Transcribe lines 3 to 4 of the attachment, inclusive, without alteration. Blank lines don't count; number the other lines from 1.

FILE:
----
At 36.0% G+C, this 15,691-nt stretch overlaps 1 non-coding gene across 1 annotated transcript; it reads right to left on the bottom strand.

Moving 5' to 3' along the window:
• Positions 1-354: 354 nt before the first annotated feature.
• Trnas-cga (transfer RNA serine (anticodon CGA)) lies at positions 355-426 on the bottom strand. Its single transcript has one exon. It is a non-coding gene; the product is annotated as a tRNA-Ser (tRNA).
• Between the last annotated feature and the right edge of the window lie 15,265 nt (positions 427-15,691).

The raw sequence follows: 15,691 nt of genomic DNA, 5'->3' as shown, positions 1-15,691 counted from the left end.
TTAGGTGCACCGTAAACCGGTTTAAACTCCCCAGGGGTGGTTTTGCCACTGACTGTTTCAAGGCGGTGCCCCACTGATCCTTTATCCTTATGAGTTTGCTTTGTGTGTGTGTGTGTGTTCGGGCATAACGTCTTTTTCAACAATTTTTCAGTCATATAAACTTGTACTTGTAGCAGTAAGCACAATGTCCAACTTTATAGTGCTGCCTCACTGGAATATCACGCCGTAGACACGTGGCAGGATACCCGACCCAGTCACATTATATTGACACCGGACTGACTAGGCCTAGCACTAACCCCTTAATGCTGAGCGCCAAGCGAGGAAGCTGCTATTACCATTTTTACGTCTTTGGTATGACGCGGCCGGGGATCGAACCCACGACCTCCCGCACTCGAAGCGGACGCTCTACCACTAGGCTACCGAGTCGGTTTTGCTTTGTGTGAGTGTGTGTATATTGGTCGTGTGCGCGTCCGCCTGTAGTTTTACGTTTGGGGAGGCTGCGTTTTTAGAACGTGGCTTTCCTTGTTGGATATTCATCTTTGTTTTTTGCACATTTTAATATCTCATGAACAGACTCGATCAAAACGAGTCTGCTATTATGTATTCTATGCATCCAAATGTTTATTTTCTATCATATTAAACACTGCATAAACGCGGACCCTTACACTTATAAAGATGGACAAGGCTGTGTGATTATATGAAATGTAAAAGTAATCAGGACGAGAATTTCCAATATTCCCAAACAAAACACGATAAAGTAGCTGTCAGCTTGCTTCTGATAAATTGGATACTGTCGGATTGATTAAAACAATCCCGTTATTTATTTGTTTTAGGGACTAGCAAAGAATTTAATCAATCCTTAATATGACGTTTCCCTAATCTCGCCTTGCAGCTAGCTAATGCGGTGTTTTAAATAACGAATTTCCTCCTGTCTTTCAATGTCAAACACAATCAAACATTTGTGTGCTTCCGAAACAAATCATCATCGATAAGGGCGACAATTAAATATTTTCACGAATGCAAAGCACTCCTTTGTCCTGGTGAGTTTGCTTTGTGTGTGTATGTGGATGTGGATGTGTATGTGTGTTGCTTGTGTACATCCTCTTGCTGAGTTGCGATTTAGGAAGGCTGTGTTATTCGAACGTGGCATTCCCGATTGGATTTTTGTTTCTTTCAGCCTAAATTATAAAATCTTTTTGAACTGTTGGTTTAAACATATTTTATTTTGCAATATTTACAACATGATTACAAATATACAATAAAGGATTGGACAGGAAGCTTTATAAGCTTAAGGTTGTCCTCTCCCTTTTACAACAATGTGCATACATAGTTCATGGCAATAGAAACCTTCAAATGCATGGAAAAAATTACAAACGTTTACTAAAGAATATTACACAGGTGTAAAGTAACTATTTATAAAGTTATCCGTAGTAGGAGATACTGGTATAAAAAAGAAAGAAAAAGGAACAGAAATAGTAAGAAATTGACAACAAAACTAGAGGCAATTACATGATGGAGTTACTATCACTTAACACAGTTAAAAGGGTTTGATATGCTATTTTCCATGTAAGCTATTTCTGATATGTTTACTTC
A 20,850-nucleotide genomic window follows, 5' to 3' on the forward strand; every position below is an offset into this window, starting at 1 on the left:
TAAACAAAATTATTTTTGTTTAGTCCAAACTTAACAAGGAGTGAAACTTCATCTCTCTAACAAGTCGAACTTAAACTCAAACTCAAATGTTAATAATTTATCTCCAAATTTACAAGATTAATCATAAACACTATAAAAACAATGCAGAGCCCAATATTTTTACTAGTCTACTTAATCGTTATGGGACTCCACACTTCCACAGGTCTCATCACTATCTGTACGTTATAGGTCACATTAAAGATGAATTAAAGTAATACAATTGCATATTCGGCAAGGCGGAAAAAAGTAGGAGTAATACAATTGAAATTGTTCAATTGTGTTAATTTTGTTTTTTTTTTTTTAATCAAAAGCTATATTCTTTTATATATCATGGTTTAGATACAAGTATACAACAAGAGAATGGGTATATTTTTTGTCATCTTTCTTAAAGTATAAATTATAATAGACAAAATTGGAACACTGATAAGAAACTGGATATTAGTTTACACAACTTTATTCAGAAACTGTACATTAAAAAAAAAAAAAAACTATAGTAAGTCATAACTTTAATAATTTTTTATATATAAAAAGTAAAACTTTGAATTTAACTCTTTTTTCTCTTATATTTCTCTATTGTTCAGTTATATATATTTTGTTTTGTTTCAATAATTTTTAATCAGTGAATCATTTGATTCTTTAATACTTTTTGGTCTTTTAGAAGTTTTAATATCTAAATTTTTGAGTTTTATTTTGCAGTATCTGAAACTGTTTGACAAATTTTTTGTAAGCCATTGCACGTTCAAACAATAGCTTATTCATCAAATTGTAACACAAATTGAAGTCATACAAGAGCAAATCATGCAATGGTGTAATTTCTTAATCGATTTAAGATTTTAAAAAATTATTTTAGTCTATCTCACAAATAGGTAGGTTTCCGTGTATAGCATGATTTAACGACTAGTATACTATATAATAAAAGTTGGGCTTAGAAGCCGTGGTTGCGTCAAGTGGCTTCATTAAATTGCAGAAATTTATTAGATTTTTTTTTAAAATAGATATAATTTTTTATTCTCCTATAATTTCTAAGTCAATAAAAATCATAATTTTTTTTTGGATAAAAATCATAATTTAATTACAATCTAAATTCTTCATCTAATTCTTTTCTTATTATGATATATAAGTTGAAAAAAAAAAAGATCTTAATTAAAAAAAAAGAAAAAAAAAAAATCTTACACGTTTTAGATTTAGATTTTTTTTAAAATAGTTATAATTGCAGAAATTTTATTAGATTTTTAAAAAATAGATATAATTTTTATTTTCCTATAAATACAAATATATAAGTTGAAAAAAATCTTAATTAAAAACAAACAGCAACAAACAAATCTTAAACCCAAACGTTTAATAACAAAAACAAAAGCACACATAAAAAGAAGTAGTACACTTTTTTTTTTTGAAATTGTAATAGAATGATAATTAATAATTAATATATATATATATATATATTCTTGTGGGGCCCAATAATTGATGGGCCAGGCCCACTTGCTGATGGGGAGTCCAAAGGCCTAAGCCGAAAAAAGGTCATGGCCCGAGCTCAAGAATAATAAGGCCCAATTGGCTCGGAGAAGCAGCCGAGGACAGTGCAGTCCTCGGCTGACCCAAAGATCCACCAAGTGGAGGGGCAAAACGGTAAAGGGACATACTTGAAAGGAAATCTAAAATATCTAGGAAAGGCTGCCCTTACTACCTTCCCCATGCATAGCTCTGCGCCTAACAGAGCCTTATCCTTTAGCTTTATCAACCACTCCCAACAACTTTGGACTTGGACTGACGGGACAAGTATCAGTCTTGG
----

• Positions 1-354: 354 nt before the first annotated feature.
• Trnas-cga (transfer RNA serine (anticodon CGA)) lies at positions 355-426 on the bottom strand. Its single transcript has one exon. It is a non-coding gene; the product is annotated as a tRNA-Ser (tRNA).